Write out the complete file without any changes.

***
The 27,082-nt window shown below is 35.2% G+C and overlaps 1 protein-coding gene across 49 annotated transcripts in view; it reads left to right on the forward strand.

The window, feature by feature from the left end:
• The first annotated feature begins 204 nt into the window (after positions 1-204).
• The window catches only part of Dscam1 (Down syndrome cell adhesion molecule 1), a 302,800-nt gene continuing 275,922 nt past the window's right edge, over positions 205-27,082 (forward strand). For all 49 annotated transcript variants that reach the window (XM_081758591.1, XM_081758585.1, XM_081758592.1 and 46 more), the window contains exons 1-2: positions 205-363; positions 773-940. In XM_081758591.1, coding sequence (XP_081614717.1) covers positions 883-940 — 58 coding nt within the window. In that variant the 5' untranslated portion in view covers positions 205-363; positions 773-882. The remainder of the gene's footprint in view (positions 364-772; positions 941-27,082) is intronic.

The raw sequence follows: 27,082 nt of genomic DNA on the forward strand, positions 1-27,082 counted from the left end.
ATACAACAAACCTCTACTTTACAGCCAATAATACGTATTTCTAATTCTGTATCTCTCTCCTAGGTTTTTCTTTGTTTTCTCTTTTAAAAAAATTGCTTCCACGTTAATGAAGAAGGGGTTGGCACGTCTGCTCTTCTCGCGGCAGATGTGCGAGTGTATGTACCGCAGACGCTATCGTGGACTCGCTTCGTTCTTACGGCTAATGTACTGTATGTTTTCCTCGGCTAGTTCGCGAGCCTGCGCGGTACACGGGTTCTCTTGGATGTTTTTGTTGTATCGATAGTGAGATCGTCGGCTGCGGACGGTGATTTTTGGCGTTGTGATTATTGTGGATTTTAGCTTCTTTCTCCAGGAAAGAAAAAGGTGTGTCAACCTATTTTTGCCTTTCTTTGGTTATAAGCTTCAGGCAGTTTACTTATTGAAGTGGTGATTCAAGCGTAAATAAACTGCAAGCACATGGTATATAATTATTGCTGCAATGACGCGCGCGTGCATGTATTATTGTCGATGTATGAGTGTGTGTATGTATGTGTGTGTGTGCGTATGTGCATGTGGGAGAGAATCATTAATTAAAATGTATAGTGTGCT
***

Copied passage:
The 27,082-nt window shown below is 35.2% G+C and overlaps 1 protein-coding gene across 49 annotated transcripts in view; it reads left to right on the forward strand.

The window, feature by feature from the left end:
• The first annotated feature begins 204 nt into the window (after positions 1-204).
• The window catches only part of Dscam1 (Down syndrome cell adhesion molecule 1), a 302,800-nt gene continuing 275,922 nt past the window's right edge, over positions 205-27,082 (forward strand). For all 49 annotated transcript variants that reach the window (XM_081758591.1, XM_081758585.1, XM_081758592.1 and 46 more), the window contains exons 1-2: positions 205-363; positions 773-940. In XM_081758591.1, coding sequence (XP_081614717.1) covers positions 883-940 — 58 coding nt within the window. In that variant the 5' untranslated portion in view covers positions 205-363; positions 773-882. The remainder of the gene's footprint in view (positions 364-772; positions 941-27,082) is intronic.

The raw sequence follows: 27,082 nt of genomic DNA on the forward strand, positions 1-27,082 counted from the left end.
ATACAACAAACCTCTACTTTACAGCCAATAATACGTATTTCTAATTCTGTATCTCTCTCCTAGGTTTTTCTTTGTTTTCTCTTTTAAAAAAATTGCTTCCACGTTAATGAAGAAGGGGTTGGCACGTCTGCTCTTCTCGCGGCAGATGTGCGAGTGTATGTACCGCAGACGCTATCGTGGACTCGCTTCGTTCTTACGGCTAATGTACTGTATGTTTTCCTCGGCTAGTTCGCGAGCCTGCGCGGTACACGGGTTCTCTTGGATGTTTTTGTTGTATCGATAGTGAGATCGTCGGCTGCGGACGGTGATTTTTGGCGTTGTGATTATTGTGGATTTTAGCTTCTTTCTCCAGGAAAGAAAAAGGTGTGTCAACCTATTTTTGCCTTTCTTTGGTTATAAGCTTCAGGCAGTTTACTTATTGAAGTGGTGATTCAAGCGTAAATAAACTGCAAGCACATGGTATATAATTATTGCTGCAATGACGCGCGCGTGCATGTATTATTGTCGATGTATGAGTGTGTGTATGTATGTGTGTGTGTGCGTATGTGCATGTGGGAGAGAATCATTAATTAAAATGTATAGTGTGCT